I’ll update you guys once I have the “upgrade device” and PR-TS WIFI upgraded.

      I also told them about the FAT 12 partition problem. He said that they were aware of the problem but didn’t have any solution… That they didn’t knew why the partition wasn’t mounting on 10.8.x until now… Lucky that I explained them it was the very old/outdated FAT 12 (FS) that was responsible for the trouble…

      Will keep you up to date ;-)


    9. Scott b says:

      Wow the wifi range is really bad on the unit i have, i have to put the router in the same room to be able to access the unit by HTTP though strangely the android app works fine. 3 bed house with Breezeblock internal walls,

      so if you can not connect by the web browser get a WiFi extender or move your router closer to the PRT-TS

    10. D MCM says:

      Great work Christian! I for one really appreciate your efforts.

      Although I am now running Mountain Lion I have Snow Leopard on an external hard drive that I can boot from. I will try booting up from it and see if I can connect to the Heatmiser that way.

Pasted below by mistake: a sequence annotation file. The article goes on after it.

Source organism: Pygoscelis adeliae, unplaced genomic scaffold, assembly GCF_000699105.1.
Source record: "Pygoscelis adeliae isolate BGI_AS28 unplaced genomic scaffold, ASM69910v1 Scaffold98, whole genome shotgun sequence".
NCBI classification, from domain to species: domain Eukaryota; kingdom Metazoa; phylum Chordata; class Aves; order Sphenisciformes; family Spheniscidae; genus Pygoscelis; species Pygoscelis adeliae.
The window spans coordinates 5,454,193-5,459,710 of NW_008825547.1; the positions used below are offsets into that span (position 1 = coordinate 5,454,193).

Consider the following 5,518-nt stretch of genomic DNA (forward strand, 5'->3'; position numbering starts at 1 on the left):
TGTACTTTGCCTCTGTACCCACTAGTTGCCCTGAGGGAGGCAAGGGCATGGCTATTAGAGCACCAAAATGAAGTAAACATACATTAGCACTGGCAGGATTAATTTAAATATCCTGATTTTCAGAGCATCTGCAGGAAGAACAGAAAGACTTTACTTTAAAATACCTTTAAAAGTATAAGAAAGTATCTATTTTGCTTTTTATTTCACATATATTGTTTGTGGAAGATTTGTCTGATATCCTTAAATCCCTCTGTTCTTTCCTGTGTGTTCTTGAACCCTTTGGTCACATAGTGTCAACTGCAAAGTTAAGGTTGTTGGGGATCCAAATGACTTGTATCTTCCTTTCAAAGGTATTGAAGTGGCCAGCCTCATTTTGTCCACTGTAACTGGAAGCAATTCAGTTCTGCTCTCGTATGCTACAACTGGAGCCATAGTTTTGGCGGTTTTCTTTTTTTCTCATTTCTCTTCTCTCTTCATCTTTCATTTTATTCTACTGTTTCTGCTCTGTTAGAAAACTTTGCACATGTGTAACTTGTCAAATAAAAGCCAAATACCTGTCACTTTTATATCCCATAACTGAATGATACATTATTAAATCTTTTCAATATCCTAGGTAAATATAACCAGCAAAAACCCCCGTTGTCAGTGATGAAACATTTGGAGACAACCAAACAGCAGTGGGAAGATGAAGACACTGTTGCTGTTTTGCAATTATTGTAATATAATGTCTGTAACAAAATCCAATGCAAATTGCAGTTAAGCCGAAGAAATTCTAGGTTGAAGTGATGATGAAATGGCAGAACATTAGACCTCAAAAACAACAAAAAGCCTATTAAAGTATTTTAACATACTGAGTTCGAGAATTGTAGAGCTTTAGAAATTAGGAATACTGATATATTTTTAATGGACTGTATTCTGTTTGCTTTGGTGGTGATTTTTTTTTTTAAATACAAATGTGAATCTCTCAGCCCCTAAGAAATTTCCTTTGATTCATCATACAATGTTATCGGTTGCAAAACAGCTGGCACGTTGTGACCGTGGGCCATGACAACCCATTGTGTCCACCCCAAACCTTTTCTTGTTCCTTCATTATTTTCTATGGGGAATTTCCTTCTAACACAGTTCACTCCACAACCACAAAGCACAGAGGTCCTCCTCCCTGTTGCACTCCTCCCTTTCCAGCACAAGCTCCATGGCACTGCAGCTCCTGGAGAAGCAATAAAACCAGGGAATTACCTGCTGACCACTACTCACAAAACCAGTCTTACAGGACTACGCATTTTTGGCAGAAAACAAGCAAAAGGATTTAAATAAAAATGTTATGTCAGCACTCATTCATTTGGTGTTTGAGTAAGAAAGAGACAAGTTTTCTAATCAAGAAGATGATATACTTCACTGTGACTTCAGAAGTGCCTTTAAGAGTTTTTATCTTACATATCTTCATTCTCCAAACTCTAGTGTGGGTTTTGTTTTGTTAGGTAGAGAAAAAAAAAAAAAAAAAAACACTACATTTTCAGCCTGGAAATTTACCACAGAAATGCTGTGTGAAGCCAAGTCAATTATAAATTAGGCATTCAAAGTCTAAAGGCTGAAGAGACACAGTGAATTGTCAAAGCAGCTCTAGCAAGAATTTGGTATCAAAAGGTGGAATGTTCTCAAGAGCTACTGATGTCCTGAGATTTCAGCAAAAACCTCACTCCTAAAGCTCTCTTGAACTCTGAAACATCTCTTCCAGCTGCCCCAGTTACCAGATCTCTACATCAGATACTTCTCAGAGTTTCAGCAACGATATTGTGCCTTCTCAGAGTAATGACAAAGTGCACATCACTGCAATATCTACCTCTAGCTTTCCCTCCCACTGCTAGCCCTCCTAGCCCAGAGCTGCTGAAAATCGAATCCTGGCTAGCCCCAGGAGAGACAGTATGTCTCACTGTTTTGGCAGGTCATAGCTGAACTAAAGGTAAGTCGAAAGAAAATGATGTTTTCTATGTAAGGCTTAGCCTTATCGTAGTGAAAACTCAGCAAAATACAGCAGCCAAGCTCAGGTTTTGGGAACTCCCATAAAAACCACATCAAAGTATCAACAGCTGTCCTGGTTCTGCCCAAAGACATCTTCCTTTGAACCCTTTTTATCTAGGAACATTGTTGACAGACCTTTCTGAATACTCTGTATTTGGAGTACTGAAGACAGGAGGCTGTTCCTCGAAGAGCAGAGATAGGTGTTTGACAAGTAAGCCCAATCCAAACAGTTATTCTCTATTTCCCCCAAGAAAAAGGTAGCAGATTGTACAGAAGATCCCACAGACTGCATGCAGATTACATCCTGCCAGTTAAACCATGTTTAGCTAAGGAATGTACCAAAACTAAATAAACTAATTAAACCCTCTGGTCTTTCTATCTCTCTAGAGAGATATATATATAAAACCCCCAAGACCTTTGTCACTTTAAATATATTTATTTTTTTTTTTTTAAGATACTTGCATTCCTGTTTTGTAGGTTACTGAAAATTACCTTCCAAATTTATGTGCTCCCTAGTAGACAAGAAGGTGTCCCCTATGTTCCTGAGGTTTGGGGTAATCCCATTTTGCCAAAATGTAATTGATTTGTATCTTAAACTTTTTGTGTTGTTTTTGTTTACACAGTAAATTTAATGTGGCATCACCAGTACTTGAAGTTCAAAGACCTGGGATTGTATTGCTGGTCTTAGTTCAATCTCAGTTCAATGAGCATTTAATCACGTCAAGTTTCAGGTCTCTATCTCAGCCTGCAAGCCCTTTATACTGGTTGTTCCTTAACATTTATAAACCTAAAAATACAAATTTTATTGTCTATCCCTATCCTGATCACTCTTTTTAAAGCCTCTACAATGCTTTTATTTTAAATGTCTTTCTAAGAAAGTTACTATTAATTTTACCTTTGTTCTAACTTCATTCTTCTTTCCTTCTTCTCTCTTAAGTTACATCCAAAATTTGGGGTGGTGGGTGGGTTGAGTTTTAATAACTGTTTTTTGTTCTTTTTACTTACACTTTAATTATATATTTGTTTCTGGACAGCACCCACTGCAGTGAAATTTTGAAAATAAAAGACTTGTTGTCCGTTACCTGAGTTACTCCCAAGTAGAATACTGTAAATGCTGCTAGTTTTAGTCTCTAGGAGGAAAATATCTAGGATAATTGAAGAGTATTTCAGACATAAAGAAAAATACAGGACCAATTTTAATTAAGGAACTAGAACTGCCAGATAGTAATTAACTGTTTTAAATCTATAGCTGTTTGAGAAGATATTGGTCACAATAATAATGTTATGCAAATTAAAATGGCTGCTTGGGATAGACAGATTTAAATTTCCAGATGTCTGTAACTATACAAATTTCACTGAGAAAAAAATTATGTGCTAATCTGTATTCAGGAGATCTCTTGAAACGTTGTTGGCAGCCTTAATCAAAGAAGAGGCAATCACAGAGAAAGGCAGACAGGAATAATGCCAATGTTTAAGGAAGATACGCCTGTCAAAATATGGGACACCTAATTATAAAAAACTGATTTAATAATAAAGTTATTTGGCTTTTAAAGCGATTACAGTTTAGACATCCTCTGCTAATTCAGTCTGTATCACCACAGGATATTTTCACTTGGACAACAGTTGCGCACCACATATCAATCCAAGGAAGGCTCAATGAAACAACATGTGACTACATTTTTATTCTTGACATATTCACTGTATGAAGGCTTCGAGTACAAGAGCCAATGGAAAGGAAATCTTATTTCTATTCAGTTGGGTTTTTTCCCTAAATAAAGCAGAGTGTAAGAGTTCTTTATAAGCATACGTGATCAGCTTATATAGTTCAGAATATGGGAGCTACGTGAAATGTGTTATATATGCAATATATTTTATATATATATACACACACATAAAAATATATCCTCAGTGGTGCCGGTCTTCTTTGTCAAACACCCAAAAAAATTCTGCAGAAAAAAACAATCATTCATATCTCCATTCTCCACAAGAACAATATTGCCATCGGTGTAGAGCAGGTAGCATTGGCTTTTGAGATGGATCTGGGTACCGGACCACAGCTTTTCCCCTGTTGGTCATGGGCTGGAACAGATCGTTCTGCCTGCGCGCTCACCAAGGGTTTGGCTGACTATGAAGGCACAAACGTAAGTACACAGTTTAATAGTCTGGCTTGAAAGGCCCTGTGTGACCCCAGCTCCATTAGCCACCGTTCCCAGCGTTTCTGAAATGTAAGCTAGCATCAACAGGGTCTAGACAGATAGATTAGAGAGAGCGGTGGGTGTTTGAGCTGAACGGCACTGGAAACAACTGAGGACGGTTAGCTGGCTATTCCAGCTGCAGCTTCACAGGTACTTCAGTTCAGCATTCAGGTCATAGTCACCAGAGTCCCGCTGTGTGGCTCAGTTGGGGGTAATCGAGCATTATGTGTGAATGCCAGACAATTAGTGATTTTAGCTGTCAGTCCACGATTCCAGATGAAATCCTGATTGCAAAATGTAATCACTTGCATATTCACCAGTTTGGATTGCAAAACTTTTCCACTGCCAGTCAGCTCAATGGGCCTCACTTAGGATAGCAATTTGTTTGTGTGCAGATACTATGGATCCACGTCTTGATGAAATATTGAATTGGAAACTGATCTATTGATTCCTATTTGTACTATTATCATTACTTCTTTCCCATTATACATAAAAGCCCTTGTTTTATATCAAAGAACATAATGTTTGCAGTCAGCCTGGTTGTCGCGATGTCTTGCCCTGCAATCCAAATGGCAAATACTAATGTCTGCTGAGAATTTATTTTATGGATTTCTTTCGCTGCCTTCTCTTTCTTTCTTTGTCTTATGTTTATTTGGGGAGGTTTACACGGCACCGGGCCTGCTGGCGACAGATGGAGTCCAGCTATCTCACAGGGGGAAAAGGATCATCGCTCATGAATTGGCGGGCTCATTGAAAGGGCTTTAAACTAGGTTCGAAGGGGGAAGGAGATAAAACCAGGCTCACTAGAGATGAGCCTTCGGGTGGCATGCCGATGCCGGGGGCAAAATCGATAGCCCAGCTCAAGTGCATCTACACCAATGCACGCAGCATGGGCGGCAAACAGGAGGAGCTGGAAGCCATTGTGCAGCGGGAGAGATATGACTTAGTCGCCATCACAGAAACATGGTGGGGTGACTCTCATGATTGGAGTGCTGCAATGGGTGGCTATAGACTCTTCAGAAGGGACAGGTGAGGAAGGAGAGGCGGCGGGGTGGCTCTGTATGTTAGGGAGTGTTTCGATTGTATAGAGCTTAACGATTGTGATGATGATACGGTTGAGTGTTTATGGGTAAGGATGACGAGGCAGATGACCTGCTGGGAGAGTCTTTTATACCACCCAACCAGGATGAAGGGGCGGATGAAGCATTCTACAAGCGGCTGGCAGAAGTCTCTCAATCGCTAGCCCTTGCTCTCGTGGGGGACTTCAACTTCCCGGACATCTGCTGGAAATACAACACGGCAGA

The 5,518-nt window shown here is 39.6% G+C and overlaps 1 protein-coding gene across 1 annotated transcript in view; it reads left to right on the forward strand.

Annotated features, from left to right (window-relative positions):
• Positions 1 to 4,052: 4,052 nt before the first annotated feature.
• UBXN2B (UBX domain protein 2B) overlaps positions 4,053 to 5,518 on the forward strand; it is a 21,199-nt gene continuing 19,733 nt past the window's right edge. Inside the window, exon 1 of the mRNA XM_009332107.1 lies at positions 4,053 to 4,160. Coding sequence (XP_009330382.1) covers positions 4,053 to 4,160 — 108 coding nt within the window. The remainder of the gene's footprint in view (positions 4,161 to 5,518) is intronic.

11. Will Jenkins says:

      I’ve just installed one of these and while I’m delighted that this product exists, there are some unresolved issues:

      – Security: as of today you can set a username, password, and PIN. The username is only used by the web-interface (which also uses the password but not the pin, the iPhone app uses the PIN only, and the Android app uses the password only. It is not possible to change the PIN without plugging the device in with USB. It’s also not possible to specify the port to connect with in either of the mobile apps meaning that an attacker need only scan IPs for open port 8068 and then try the 10,000 possible PIN combinations to take control of your heating.

      – Interface: I’m finding some of this quite confusing. I understand how to set a schedule – fine. But then if I just want to knock off the heating, how do I do this? I can set the desired room temperature to a low number which it will maintain until the next scheduled change, but there’s no visual indication that it’s following my override rather than the schedule. There’s an off button but it seems to toggle frost protection which seems counter-intuitive.

      I’m pretty sure I’m going to figure this out just by using the product for a few weeks but I think a lot of work could be done on the documentation. It would be nice if Heatmiser had a users’ forum so I wasn’t hijacking your very well written blog post with my rantings :)

    12. Christian says:

      Hi all !

      @ D MCM : yes, that should work but your Mac must be “old” enough to be able to boot from Snow Leopard. Most machine that were shipped with Lion (10.7.x) or Mountain Lion (10.8.x) can only boot on that newer systems…

      In case your Mac can’t boot on 10.6.x you can use the 10.6.x server VM solution. Feel free to ask if you need a copy of it ;-)

    13. D MCM says: